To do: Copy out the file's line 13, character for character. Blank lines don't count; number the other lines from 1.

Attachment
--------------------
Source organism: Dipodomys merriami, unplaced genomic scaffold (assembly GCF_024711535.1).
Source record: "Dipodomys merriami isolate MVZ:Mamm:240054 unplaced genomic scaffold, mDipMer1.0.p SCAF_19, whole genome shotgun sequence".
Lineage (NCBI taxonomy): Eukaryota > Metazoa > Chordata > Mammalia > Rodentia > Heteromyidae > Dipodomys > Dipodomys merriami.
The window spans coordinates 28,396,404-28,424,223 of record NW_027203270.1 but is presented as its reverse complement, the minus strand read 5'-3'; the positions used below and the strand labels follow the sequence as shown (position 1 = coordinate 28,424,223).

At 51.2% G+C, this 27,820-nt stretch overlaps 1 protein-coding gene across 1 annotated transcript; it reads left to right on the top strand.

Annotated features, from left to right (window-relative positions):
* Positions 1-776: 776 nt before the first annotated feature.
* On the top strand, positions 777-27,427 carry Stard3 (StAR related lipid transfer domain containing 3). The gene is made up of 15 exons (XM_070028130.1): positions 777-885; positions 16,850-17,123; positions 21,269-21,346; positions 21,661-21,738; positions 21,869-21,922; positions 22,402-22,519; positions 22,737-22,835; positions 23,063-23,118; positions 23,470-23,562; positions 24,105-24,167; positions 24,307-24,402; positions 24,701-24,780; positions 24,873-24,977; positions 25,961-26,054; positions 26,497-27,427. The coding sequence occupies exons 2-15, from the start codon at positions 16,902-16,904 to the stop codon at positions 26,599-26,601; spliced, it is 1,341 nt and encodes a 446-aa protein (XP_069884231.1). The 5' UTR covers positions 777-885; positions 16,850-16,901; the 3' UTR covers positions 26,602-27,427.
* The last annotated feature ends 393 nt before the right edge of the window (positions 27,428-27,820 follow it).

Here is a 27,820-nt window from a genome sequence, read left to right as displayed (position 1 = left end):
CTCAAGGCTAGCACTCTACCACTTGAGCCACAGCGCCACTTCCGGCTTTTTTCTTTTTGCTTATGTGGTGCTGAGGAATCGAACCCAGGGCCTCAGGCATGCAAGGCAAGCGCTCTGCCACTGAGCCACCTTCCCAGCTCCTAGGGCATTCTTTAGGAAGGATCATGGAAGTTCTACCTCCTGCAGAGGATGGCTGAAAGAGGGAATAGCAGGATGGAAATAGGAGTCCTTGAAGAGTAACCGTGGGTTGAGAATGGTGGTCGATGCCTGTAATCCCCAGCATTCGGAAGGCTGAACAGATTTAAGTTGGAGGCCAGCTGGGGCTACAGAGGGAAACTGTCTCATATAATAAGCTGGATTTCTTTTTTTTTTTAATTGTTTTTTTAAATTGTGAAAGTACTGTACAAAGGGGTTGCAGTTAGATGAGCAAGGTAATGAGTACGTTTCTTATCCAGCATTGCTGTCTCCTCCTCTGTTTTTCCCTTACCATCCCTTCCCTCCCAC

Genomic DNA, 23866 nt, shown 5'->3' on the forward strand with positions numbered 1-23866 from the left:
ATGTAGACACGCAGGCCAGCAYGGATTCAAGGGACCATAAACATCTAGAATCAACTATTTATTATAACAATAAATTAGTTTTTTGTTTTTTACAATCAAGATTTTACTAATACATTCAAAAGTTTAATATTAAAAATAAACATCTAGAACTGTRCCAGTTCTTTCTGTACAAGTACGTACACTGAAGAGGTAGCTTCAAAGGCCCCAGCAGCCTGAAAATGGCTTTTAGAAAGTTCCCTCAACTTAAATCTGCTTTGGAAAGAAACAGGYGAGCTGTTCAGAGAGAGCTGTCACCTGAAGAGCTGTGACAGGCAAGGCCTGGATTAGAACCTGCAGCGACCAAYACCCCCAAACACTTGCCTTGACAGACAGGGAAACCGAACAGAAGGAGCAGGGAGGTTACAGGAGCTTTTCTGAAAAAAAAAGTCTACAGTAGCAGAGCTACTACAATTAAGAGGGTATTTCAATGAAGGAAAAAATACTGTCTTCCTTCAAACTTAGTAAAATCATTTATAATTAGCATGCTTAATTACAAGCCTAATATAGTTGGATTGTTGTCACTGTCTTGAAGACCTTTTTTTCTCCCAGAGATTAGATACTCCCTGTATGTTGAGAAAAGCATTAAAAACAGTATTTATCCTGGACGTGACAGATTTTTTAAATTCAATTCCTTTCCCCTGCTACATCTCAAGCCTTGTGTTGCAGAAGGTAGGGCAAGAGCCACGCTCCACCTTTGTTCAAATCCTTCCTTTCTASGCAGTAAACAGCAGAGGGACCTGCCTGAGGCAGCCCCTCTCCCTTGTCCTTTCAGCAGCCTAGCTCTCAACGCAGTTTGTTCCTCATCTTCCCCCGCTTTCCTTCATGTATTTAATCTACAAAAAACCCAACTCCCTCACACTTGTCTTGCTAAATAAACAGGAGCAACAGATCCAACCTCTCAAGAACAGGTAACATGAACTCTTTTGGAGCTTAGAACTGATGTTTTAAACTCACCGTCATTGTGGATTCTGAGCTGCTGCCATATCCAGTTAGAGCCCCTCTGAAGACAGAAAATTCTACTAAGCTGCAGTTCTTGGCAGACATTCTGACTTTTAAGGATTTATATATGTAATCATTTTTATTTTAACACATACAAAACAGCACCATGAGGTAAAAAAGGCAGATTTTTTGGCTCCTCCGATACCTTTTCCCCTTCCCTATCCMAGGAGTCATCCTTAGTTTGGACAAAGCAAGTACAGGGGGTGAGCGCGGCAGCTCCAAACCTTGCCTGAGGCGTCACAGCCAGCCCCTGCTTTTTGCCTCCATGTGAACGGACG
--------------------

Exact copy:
ATGTAGACACGCAGGCCAGCAYGGATTCAAGGGACCATAAACATCTAGAATCAACTATTTATTATAACAATAAATTAGTTTTTTGTTTTTTACAATCAAGATTTTACTAATACATTCAAAAGTTTAATATTAAAAATAAACATCTAGAACTGTRCCAGTTCTTTCTGTACAAGTACGTACACTGAAGAGGTAGCTTCAAAGGCCCCAGCAGCCTGAAAATGGCTTTTAGAAAGTTCCCTCAACTTAAATCTGCTTTGGAAAGAAACAGGYGAGCTGTTCAGAGAGAGCTGTCACCTGAAGAGCTGTGACAGGCAAGGCCTGGATTAGAACCTGCAGCGACCAAYACCCCCAAACACTTGCCTTGACAGACAGGGAAACCGAACAGAAGGAGCAGGGAGGTTACAGGAGCTTTTCTGAAAAAAAAAGTCTACAGTAGCAGAGCTACTACAATTAAGAGGGTATTTCAATGAAGGAAAAAATACTGTCTTCCTTCAAACTTAGTAAAATCATTTATAATTAGCATGCTTAATTACAAGCCTAATATAGTTGGATTGTTGTCACTGTCTTGAAGACCTTTTTTTCTCCCAGAGATTAGATACTCCCTGTATGTTGAGAAAAGCATTAAAAACAGTATTTATCCTGGACGTGACAGATTTTTTAAATTCAATTCCTTTCCCCTGCTACATCTCAAGCCTTGTGTTGCAGAAGGTAGGGCAAGAGCCACGCTCCACCTTTGTTCAAATCCTTCCTTTCTASGCAGTAAACAGCAGAGGGACCTGCCTGAGGCAGCCCCTCTCCCTTGTCCTTTCAGCAGCCTAGCTCTCAACGCAGTTTGTTCCTCATCTTCCCCCGCTTTCCTTCATGTATTTAATCTACAAAAAACCCAACTCCCTCACACTTGTCTTGCTAAATAAACAGGAGCAACAGATCCAACCTCTCAAGAACAGGTAACATGAACTCTTTTGGAGCTTAGAACTGATGTTTTAAACTCACCGTCATTGTGGATTCTGAGCTGCTGCCATATCCAGTTAGAGCCCCTCTGAAGACAGAAAATTCTACTAAGCTGCAGTTCTTGGCAGACATTCTGACTTTTAAGGATTTATATATGTAATCATTTTTATTTTAACACATACAAAACAGCACCATGAGGTAAAAAAGGCAGATTTTTTGGCTCCTCCGATACCTTTTCCCCTTCCCTATCCMAGGAGTCATCCTTAGTTTGGACAAAGCAAGTACAGGGGGTGAGCGCGGCAGCTCCAAACCTTGCCTGAGGCGTCACAGCCAGCCCCTGCTTTTTGCCTCCATGTGAACGGACG